Only a full house. Acts 11, Psalm 148, and Revelation 21 will abide no less.
In Acts, God presents animals of every kind to Peter, even those preciously considered unclean, declaring, "What God has made clean, you must not call profane.” God’s blessing breaks down barriers between Jew and Gentile: "The Spirit told me to go with them and not to make a distinction between them and us.” In the Psalm every feature and detail of creation is enlisted and embraced in praise. Every voice joins in the song of the whole. In Revelation, the “sea" of isolation and division disappears. Heaven and earth are joined in marriage. The pain of separation is replaced with togetherness.
One of my favorite songs that draws on such apocalyptic imagery is Josh Ritter’s “thin Blue Flame.” After three long and equally prophetic verses of violence and despair, he concludes:
"And this whole thing is headed for a terrible wreck
And like good tragedy, that’s what we expect"
But with a decrescendo and pause, his tone changes:
"At night, I make plans for a city laid down
Like the hips of a girl on the spring-covered ground
Spirals and capitals and the twists of a script
Streets named for heroes that could almost exist
Fruit trees from Eden and the gardens that seem
To float like the smoke from a lithium dream
Cedar trees growing in the cool of the squares
Young women walking in the portals of prayer
The future glass buildings and the past an address
The weddings in pollen and the wine bottomless
And all wrongs forgotten and all vengeance made right
The suffering verbs put to sleep in the night
The future descending like a bright chandelier
The world just beginning and the guests in good cheer
In Royal City, I fell into a trance
Cause it’s hell to believe there ain’t a hell of a chance"
Do we need these visions just because it’s hell not to hope? Do they keep our “eyes on the prize?"Are they simply illusions, cherished to soften the harshness and darkness of the waking world? Are we just waiting around for something to happen? As his sprawling song continues, Ritter wakes from the idyllic dream:
"I woke beneath a clear, blue sky
The sun a shout, the breeze a sigh
The old hometown and the streets I knew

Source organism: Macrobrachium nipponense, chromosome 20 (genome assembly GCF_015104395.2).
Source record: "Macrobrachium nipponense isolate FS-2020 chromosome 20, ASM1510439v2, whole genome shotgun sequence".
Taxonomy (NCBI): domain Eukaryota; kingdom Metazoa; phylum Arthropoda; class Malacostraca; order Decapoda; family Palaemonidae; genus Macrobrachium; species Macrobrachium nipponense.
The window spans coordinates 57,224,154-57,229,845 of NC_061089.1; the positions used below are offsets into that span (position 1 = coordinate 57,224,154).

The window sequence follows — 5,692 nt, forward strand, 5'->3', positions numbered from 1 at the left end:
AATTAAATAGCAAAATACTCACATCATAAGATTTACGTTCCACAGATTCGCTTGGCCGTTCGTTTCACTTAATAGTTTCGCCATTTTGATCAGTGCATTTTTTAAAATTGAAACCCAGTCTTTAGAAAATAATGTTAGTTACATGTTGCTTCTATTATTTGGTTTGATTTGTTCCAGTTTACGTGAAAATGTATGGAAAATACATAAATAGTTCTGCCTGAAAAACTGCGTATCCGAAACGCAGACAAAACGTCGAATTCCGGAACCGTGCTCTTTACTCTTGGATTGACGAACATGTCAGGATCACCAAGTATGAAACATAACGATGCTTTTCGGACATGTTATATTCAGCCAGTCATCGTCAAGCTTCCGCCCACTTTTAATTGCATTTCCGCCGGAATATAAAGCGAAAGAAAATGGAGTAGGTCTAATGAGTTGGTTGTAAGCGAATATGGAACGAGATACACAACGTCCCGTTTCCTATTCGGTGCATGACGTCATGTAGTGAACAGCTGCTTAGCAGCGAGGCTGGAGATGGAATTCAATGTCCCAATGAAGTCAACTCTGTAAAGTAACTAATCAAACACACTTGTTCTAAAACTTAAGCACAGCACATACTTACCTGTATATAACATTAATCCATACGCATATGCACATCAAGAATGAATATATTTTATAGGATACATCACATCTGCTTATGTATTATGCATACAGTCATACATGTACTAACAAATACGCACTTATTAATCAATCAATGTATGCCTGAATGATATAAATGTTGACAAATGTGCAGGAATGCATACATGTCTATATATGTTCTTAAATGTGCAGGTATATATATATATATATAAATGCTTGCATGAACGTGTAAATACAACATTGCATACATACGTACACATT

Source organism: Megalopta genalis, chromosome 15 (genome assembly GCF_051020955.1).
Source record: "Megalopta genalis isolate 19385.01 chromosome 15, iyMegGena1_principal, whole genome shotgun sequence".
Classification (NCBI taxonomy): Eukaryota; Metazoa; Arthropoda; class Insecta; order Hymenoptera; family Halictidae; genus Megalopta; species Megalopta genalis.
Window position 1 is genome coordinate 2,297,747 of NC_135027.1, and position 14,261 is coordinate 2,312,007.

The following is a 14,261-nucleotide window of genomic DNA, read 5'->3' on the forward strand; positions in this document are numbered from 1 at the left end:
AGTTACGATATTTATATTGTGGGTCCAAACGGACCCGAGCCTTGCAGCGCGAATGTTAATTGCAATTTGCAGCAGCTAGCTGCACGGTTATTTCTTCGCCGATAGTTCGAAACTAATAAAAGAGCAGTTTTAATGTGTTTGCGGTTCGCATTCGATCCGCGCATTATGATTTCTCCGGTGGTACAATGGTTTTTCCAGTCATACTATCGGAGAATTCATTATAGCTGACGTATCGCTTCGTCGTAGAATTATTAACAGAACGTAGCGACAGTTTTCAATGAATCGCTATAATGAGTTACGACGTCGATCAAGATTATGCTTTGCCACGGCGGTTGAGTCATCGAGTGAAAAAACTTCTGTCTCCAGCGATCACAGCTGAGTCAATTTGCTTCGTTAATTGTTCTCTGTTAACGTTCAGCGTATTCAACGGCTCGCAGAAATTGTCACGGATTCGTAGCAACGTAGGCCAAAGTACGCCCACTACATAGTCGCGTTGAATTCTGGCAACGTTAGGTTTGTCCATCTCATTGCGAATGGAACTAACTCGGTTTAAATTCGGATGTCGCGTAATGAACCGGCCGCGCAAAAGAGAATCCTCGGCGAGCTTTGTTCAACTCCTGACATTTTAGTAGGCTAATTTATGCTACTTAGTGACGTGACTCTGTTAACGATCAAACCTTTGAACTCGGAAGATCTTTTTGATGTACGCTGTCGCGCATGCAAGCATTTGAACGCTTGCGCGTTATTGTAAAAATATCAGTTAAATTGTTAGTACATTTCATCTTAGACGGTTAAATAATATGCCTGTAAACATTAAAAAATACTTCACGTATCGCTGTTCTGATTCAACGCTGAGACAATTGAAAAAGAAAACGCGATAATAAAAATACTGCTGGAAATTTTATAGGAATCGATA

Wrapped up in a royal blue
I heard my friends laughing out across the fields
Girls in the gloaming and the birds on the wheel
The raw smell of horses and the warm smell of hay
Cicadas electric in the heat of the day
A run of Three Sisters and the flush of the land
And the lake was a diamond in the valley’s hand
The straight of the highway and the scattered out hearts
They were coming together, they were pulling apart
And angels everywhere were in my midst
In the ones that I loved, in the ones that I kissed
I wondered what it was I’d been looking for above
Heaven's so big, there ain’t no need to look up
So I stopped looking for royal cities in the air
Only a full house gonna have a prayer"
Gazing into God’s future does not require turning our heads from the present. Our hope is not based on escape or exclusion but on the embrace of the God who is Alpha and Omega. The very point of divine revelation is to unveil and to clarify, to remove obscurities and obstacles to see the eternal in time. Ritter himself ends not with the denial of heaven but the discovery of heaven here and now, permeating and pulsating in the present.
Having come through these cosmic passages and arriving at the gospel, its tone strikes us as somewhat parochial. Jesus simply says, “Love one another.” But in this command we realize that if God’s vision for restoration is really that comprehensive, then it must include precisely the place and person right in front of us, where God dwells and works.
Hope does not distract us, drag us away, or dull our senses. It gives us both scope and focus. It awakens us to the "full house” of heaven and earth that is already beginning to embrace us.